10 Reasons Quant Strategies for Crypto Fail

The terms "crypto" and "quant" go together perfectly. The reality is more complicated.

AccessTimeIconAug 11, 2020 at 12:34 p.m. UTC
Updated Sep 14, 2021 at 9:42 a.m. UTC

Jesus Rodriguez is the CEO of IntoTheBlock, a market intelligence platform for crypto assets. He has held leadership roles at major technology companies and hedge funds. He is an active investor, speaker, author and guest lecturer at Columbia University in New York. 

The terms "crypto" and "quant" seem to go perfectly together. Bitcoin and crypto assets were born during one of the most exciting times in capital markets coinciding with the golden era of quantitative finance. The technological acceleration caused by movements such as cloud computing and big data together with the renaissance of machine learning have collided to cause the perfect storm in favor of the quant revolution. Billions of dollars are shifting hands every year from discretionary funds into quant vehicles, and Wall Street cannot hire mathematicians and machine learning experts fast enough. 

Being a completely digital asset class, crypto seems like the perfect target for quant models. And yet, quant strategies remain constrained to relatively simple techniques such as statistical arbitrage (a pair trade strategy that looks to exploit market inefficiencies in a pair of securities) and we still haven’t seen the emergence of large dominant quant desks in the market. Despite the attractive characteristics of crypto assets for quant strategies, crypto poses unique challenges for quant models and the reality is that most quant strategies in crypto fail. In this article, I would like to explore some of the fundamental but not obvious reasons that can cause the failure of most quant strategies in the crypto space.

By claiming that most quant strategies in crypto fail, I am referring mostly to machine learning strategies. Statistical arbitrage has proven to be an effective mechanism to develop algorithmic strategies, but we should expect those opportunities to disappear as the market increases in size and efficiency. In traditional capital markets, we have seen an explosion in the implementation of machine learning-based quant models and the body of research in the space is growing exponentially. 

However, most of the quant strategies proven effective in traditional capital markets are likely to not work as well when applied to crypto assets. Based on some of our recent experience at IntoTheBlock working on predictive models and quant strategies, I’ve listed some of the factors that I believe can cause the failure of quant models for crypto assets.

1. Small datasets

Many of the machine learning-based quant strategies you find in research papers are trained in decades of data from capital markets. The trading history of most crypto assets can be counted in months, and, even for vehicles like Bitcoin and Ethereum, the datasets remain relatively small. Many machine learning models will have a hard time generalizing any knowledge from such small datasets. Let’s say that you are trying to build a predictive model for the price of an asset like ChainLink (LINK), which is red-hot in recent days. It turns out LINK has a very small trading history, which is insufficient to train most machine learning models in quant finance.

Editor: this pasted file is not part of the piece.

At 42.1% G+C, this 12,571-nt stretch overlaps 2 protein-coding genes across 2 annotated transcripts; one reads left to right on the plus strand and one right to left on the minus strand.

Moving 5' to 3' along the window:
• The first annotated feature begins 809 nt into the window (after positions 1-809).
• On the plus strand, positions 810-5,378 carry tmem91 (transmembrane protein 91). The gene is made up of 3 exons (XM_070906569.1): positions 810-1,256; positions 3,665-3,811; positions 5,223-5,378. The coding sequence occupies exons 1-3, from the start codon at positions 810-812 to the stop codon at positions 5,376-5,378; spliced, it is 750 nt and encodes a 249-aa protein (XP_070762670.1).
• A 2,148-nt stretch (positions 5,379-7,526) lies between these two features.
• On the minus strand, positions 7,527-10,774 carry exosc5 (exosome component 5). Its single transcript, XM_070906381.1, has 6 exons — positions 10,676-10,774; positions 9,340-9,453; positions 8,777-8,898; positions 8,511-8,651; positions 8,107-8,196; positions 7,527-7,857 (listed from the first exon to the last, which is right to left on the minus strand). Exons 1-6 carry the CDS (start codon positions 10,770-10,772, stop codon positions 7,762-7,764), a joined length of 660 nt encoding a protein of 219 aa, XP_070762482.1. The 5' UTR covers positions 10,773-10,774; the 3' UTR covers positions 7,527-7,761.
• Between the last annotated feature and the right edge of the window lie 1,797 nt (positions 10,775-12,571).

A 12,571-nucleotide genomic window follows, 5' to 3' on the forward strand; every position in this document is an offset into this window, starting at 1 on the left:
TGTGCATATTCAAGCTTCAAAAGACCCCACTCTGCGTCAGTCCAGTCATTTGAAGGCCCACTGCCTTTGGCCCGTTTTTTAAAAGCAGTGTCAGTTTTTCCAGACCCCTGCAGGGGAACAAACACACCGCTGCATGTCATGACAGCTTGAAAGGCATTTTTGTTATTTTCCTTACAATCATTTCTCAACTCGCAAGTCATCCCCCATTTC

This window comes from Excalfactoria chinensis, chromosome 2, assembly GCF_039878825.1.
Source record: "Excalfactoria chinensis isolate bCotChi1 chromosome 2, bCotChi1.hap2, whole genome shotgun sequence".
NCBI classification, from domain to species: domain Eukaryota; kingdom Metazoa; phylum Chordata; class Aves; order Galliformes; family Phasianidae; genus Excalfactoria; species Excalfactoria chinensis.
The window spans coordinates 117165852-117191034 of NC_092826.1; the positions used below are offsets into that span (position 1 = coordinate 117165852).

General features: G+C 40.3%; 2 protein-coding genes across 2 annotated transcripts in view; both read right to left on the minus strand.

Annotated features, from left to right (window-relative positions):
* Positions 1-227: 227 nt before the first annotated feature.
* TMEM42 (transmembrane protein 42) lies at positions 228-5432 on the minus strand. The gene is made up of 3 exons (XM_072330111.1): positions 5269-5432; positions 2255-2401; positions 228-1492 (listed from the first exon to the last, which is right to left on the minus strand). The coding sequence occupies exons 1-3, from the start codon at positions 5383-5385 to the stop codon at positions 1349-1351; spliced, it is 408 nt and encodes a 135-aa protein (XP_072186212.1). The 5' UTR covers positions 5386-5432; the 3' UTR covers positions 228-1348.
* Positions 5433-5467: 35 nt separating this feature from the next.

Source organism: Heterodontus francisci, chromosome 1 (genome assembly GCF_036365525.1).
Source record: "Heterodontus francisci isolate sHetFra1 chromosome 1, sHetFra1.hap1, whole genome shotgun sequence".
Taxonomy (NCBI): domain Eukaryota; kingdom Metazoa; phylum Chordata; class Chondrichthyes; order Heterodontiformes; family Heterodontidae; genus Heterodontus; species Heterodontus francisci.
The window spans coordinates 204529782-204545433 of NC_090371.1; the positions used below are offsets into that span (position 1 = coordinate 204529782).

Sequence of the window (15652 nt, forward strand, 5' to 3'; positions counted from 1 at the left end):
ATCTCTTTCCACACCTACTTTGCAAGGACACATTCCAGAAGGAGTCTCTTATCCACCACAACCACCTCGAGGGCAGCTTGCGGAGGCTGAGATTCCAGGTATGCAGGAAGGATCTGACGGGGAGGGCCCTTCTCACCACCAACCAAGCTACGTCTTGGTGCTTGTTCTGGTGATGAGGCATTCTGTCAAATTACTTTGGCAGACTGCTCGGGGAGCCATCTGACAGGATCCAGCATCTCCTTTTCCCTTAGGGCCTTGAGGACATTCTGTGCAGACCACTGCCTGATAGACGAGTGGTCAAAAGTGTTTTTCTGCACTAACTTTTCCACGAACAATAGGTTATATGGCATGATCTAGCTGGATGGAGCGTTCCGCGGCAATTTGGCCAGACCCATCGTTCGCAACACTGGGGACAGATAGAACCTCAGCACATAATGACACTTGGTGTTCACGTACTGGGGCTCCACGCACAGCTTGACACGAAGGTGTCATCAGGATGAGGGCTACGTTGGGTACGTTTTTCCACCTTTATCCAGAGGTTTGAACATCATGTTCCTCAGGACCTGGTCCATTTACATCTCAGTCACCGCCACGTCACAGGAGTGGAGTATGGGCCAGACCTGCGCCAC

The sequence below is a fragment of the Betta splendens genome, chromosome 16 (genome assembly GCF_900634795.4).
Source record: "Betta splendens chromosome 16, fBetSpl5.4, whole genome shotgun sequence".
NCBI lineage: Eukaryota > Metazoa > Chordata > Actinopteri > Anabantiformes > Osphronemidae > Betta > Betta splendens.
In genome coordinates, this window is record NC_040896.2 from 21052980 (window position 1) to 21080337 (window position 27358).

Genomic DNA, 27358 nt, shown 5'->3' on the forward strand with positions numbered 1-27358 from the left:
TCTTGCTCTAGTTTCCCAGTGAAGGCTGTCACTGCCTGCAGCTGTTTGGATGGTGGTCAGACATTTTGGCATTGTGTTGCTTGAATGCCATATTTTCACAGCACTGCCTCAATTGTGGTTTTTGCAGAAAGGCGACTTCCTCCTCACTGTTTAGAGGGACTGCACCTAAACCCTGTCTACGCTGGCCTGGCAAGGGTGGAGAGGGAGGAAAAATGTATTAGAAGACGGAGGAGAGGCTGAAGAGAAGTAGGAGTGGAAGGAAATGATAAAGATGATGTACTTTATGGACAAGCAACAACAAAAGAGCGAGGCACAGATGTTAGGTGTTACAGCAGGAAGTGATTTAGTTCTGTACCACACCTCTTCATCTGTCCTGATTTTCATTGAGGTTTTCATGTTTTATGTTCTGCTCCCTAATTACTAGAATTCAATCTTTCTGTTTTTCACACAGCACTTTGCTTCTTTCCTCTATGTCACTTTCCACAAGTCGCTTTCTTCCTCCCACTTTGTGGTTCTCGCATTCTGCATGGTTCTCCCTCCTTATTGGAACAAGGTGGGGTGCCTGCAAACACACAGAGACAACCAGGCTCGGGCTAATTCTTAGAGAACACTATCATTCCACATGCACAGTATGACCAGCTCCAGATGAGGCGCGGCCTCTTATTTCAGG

2. Regular 'outlier' events

Although the terms "regular" and "outlier" should not be used in the same sentence, I can’t think of a better term to describe what we experience in crypto assets. Massive price crashes or sudden spikes that, in a lapse of a few hours, change the momentum in any crypto asset. These “outlier” events happen quite frequently with many crypto assets.

From a machine learning perspective, most models will be puzzled with these price movements as they haven’t seen anything similar during training. It’s not surprising that many machine learning quant models got decimated during the flash crash of mid-March or failed to capitalize in the sudden increase in volatility of the last few weeks. It is hard to capture knowledge for those types of events during the training of the model.

3. Propensity to overfit

A side effect of the small market datasets in crypto assets is the propensity of most machine learning quant models to overfit or to “optimize for the training dataset.” We constantly see quant models that perform incredibly well during backtesting just to fail when applied to real market conditions.

4. The regular retraining dilemma

Think about this scenario: You have created a predictive model trained on a few years of Bitcoin trading history, then you experience weeks of almost no volatility followed by a few crazy volatile days (not that it has ever happened before ). You would like to retrain the model to capture that knowledge, but how? If you simply retrain the model in the most recent data, there is a strong chance of overfitting while if you wait then the knowledge might not be relevant any longer. 

Talent is a very important, and often overlooked aspect, to grow quant investment as a discipline in the crypto space.

This retraining dilemma is a direct consequence of the “regular outlier events” phenomena. If you train a model in a dataset from the last 10 years of the S&P 500, you can design a strategy to retrain the model regularly as it is unlikely the index will deviate too much from its traditional behavior in short periods of time. This regular retraining of models that has been well adopted in traditional quant strategies goes out the window when it comes to crypto.